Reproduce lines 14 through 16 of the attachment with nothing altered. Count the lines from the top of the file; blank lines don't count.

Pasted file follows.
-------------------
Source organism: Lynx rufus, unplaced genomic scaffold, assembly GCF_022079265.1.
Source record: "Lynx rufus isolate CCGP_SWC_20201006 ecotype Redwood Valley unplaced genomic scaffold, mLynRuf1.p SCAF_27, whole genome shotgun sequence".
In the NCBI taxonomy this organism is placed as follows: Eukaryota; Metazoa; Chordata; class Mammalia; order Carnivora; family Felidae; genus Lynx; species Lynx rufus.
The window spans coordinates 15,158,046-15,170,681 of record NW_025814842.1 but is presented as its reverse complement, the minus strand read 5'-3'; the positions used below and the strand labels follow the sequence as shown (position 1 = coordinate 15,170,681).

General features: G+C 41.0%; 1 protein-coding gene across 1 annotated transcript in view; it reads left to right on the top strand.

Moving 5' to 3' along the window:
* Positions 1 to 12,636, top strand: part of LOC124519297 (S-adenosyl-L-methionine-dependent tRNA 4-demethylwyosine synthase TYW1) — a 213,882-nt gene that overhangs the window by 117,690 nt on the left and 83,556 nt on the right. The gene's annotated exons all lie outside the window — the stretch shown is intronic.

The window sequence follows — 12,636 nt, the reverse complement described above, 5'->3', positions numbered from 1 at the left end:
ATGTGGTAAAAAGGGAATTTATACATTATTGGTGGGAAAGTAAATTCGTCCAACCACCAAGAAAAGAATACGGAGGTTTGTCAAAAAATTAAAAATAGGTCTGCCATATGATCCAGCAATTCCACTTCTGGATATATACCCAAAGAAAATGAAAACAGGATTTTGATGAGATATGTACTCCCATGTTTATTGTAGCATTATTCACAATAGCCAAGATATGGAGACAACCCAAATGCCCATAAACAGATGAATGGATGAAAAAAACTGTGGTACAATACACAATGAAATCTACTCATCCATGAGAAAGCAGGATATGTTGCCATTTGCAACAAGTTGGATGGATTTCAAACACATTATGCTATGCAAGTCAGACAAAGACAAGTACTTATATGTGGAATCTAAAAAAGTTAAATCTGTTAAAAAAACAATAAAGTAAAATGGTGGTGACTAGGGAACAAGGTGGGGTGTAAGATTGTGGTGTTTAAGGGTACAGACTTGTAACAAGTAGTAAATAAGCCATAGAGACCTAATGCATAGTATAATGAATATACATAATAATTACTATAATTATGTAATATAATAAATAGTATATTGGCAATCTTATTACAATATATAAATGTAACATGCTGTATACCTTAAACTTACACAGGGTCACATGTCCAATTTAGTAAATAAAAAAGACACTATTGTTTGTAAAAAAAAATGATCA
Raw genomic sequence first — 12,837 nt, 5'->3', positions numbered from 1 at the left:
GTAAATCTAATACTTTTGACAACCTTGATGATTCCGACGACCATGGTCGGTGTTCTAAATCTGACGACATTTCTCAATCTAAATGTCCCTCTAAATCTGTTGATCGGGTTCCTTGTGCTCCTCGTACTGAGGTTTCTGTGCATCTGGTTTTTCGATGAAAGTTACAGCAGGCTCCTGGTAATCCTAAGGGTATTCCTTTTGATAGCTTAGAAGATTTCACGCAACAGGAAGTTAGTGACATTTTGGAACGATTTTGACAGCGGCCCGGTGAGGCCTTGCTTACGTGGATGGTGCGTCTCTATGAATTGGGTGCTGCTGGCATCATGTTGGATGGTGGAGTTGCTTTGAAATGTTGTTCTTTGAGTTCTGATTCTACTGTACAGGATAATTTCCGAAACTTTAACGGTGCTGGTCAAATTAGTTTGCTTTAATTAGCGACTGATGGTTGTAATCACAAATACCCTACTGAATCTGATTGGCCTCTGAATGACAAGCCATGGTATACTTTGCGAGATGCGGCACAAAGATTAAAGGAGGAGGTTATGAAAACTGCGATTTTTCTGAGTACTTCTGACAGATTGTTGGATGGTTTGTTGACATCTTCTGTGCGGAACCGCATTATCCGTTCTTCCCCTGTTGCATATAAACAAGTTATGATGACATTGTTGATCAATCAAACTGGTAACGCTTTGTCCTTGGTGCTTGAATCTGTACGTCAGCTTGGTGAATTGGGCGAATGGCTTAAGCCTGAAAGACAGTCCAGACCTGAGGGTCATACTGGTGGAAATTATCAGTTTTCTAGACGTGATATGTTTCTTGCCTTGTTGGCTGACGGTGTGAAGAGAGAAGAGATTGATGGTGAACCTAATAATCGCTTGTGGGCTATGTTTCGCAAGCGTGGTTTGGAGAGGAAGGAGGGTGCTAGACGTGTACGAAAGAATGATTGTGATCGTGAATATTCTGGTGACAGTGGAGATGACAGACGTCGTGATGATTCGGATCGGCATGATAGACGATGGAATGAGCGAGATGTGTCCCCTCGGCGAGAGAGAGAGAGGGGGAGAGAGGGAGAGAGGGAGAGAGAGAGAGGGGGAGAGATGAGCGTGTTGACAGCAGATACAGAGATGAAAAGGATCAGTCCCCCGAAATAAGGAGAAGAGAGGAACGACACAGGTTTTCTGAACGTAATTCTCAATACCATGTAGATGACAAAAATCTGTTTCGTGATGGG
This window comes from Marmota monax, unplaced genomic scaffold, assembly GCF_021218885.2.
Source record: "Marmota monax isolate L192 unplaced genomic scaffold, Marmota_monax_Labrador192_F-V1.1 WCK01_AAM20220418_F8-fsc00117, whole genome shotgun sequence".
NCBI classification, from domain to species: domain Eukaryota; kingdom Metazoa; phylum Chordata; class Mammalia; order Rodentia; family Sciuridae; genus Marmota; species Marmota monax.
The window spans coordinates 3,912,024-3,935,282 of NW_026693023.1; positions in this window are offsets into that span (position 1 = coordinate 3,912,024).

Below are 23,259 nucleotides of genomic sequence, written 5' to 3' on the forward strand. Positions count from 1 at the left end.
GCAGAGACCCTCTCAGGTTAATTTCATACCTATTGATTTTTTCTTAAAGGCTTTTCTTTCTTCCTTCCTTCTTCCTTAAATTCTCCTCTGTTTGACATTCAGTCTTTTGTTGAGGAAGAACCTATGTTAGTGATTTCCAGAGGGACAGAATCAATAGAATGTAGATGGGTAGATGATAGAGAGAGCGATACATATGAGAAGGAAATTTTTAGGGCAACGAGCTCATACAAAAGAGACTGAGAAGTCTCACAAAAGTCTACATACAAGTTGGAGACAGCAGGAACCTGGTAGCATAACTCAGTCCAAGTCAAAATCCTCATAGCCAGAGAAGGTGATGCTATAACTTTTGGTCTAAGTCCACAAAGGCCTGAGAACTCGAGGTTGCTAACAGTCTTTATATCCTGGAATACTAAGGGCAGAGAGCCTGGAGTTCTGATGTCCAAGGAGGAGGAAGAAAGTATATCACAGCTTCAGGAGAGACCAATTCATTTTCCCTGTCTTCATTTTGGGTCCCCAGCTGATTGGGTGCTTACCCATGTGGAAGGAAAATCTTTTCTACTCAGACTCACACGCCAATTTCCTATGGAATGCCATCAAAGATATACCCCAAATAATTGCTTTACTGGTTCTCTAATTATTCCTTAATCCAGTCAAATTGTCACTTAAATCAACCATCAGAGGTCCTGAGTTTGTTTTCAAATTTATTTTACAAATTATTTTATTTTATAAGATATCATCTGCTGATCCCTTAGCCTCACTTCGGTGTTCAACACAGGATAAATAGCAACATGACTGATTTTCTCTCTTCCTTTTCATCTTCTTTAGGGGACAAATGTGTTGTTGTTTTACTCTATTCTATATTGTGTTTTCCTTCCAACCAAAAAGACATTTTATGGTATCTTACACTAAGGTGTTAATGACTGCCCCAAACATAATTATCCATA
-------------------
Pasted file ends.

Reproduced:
NCBI classification, from domain to species: domain Eukaryota; kingdom Metazoa; phylum Chordata; class Mammalia; order Rodentia; family Sciuridae; genus Marmota; species Marmota monax.
The window spans coordinates 3,912,024-3,935,282 of NW_026693023.1; positions in this window are offsets into that span (position 1 = coordinate 3,912,024).

Below are 23,259 nucleotides of genomic sequence, written 5' to 3' on the forward strand. Positions count from 1 at the left end.